GENE SIMMONS Says 'Young Fans' Are Responsible For 'Killing' Rock Music
February 6, 2021
Gene Simmons has once again said that rock is dead, insisting that newer artists will never get the chance at success that bands like KISS did.
While rock 'n' roll has been king of the music world for decades, in the past few years, it's been unseated by the growing popularity of hip-hop. This has caused many pundits to proclaim the genre "dead" from an industry perspective, noting that it has been eclipsed in all measures by pop, hip-hop, and EDM.
Simmons spoke about rock's supposed diminishing status during a new interview with Jonathan Clarke of New York's Q104.3 radio station. Asked if he meant his original "rock is dead" comment in terms of radio airplay or streaming numbers, Gene said: "In all ways. And the culprits are the young fans. You killed the thing that you love. Because as soon as streaming came in, you took away a chance for the new great bands who are there in the shadows, who can't quit their day job 'cause you can't make a dime putting your music out there, because when you download stuff, it's one-hundredth or one-thousandth of one penny. And so you've gotta have millions to millions, and even billions of downloads before you can make a few grand. And the fans have killed that thing. So the business is dead. And that means that the next BEATLES or the next whoever is never gonna get the chance that we did. We had record companies that gave us millions of dollars so we can make records and tour, and not worry about a nine-to-five [job]. Because when you're worried about nine-to-five, you don't have the time to sit there and devote to your art, whatever that is."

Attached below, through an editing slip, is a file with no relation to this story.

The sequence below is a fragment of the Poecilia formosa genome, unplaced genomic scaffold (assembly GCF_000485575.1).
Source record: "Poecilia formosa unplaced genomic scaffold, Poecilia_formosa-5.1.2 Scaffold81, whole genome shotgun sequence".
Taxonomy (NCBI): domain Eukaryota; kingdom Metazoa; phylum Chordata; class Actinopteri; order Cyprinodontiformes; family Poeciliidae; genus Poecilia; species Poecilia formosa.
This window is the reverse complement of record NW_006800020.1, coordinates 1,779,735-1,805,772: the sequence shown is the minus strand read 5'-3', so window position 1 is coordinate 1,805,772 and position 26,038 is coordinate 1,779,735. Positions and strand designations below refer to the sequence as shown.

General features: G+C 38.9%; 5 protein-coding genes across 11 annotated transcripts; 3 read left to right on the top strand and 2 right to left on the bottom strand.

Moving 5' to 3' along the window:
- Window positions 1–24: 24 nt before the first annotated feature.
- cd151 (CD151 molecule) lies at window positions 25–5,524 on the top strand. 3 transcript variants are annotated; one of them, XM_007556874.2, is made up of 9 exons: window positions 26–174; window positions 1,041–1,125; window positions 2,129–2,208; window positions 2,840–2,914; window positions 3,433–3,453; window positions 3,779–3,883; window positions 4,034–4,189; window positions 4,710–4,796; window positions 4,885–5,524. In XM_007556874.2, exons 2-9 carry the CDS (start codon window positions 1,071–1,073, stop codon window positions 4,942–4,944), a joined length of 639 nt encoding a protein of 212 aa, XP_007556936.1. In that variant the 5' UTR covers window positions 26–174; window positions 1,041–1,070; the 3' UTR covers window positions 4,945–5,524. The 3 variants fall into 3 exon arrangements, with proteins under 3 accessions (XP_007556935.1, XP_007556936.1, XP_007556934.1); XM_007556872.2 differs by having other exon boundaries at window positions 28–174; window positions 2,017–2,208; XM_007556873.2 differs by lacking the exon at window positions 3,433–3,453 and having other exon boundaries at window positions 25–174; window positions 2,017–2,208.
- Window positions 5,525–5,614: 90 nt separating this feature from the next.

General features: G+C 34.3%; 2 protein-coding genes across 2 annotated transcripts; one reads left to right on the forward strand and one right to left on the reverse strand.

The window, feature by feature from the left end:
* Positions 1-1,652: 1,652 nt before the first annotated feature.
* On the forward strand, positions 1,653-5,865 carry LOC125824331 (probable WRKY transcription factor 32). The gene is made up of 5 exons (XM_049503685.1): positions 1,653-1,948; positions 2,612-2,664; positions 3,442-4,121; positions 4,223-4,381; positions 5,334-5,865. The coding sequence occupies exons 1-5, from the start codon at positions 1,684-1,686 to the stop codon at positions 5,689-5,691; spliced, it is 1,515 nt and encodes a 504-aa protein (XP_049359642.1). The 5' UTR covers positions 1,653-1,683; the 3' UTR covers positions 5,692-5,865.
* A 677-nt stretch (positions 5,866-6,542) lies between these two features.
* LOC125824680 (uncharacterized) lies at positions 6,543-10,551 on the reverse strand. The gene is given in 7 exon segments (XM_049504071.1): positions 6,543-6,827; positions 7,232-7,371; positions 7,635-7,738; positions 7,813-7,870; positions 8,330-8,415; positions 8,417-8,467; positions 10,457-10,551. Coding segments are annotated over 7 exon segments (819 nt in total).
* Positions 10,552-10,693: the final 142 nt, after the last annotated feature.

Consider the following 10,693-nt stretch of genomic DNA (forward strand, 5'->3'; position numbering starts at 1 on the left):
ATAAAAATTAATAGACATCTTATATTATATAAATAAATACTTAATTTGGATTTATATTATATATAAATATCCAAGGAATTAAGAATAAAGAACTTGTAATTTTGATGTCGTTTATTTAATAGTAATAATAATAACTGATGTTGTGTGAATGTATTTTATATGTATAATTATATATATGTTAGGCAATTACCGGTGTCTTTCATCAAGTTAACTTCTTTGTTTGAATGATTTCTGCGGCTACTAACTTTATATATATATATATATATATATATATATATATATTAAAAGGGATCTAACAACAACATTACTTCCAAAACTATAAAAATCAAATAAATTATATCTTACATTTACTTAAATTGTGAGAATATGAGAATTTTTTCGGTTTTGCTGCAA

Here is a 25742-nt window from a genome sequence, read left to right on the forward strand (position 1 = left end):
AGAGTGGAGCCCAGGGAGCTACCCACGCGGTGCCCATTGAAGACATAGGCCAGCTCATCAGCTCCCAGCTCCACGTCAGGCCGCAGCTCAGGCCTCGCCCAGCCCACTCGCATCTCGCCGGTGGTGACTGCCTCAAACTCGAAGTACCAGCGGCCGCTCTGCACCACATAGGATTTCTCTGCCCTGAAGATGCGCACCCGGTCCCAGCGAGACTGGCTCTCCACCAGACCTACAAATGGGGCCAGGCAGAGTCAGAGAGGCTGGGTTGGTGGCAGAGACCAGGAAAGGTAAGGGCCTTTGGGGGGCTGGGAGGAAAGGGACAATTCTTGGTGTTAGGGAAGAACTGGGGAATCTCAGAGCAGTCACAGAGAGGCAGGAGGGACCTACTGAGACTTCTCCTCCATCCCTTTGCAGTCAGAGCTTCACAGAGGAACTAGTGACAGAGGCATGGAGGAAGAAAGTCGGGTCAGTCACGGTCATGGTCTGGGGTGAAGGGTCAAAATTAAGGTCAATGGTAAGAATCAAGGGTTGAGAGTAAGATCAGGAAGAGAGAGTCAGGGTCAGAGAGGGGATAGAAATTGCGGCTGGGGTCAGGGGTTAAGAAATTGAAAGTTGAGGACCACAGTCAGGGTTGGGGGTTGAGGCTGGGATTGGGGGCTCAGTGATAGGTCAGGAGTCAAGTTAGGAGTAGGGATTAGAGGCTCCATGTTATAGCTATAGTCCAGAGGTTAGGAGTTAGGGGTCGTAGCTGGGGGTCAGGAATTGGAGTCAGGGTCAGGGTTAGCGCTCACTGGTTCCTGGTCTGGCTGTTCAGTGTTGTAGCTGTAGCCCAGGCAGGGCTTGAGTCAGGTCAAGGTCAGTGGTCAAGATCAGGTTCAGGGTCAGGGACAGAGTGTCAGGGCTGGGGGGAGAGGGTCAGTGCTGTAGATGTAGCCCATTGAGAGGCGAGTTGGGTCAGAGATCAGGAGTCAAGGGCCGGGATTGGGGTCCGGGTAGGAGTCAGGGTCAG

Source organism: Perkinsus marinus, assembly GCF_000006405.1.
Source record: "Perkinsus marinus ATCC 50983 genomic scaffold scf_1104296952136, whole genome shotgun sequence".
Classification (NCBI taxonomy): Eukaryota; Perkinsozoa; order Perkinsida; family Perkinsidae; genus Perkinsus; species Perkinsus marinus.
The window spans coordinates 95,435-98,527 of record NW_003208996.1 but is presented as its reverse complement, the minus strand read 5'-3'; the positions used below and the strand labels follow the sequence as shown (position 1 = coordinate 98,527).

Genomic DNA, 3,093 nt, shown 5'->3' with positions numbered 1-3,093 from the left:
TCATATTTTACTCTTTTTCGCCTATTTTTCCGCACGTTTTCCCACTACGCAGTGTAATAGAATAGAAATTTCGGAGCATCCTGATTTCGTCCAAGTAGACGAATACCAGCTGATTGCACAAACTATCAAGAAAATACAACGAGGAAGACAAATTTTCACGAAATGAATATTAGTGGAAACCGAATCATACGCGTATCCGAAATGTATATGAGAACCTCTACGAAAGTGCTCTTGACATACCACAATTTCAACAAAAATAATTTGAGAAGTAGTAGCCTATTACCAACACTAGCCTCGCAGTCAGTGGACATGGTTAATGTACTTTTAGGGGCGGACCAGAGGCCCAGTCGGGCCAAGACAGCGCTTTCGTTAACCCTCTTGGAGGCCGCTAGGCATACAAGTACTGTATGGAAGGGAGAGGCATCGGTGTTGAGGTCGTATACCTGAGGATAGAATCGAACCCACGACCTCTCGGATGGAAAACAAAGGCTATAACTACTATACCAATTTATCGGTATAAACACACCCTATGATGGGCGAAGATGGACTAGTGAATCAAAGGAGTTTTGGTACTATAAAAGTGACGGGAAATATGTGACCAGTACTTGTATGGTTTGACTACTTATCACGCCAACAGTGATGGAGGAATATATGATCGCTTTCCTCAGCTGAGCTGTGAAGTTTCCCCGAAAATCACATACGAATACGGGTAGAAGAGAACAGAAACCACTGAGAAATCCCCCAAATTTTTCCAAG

He continued: "So, we're gonna play a game. 1958 until 1988 — that's 30 years. During that time, you got Elvis Presley, THE BEATLES, [Jimi] Hendrix, THE [ROLLING] STONES, just thousands of bands. You had [David] Bowie, you had Prince, U2, maybe us [KISS] in the '70s, AC/DC, METALLICA, and on and on and on. And disco, you had Madonna and Motown — great black music — forever. From 1988 until today, who's the new BEATLES? That's more than 30 years. That's around the time when Napster and all that [illegal downloading] stuff started to [happen]. The fox goes in and steals that first egg from the chicken coop, and when the fox isn't killed, all the other foxes say, 'Hey, we can get eggs for free.' Before you know it, the farmer's out of business, and there are no more eggs in the grocery stores. The grocery store goes out of business, the trucks that deliver the chickens and the eggs go out of business, just 'cause you didn't kill that first fox that came in to steal the eggs."
He then repeated: "Who's the new BEATLES?"
The "rock is dead" argument has popped up again and again throughout the years, including in 2018 after MAROON 5 lead singer Adam Levine told Variety magazine that "rock music is nowhere, really. I don't know where it is," he said. "If it's around, no one's invited me to the party. All of the innovation and the incredible things happening in music are in hip-hop. It's better than everything else. Hip-hop is weird and avant-garde and flawed and real, and that's why people love it."
A few years ago, Simmons told Esquire magazine that "rock did not die of old age. It was murdered. Some brilliance, somewhere, was going to be expressed and now it won't because it's that much harder to earn a living playing and writing songs. No one will pay you to do it."
A number of hard rock and heavy metal musicians have weighed in on the topic in a variety of interviews over the last several years, with some digging a little deeper into Simmons's full remarks and others just glossing over the headline.
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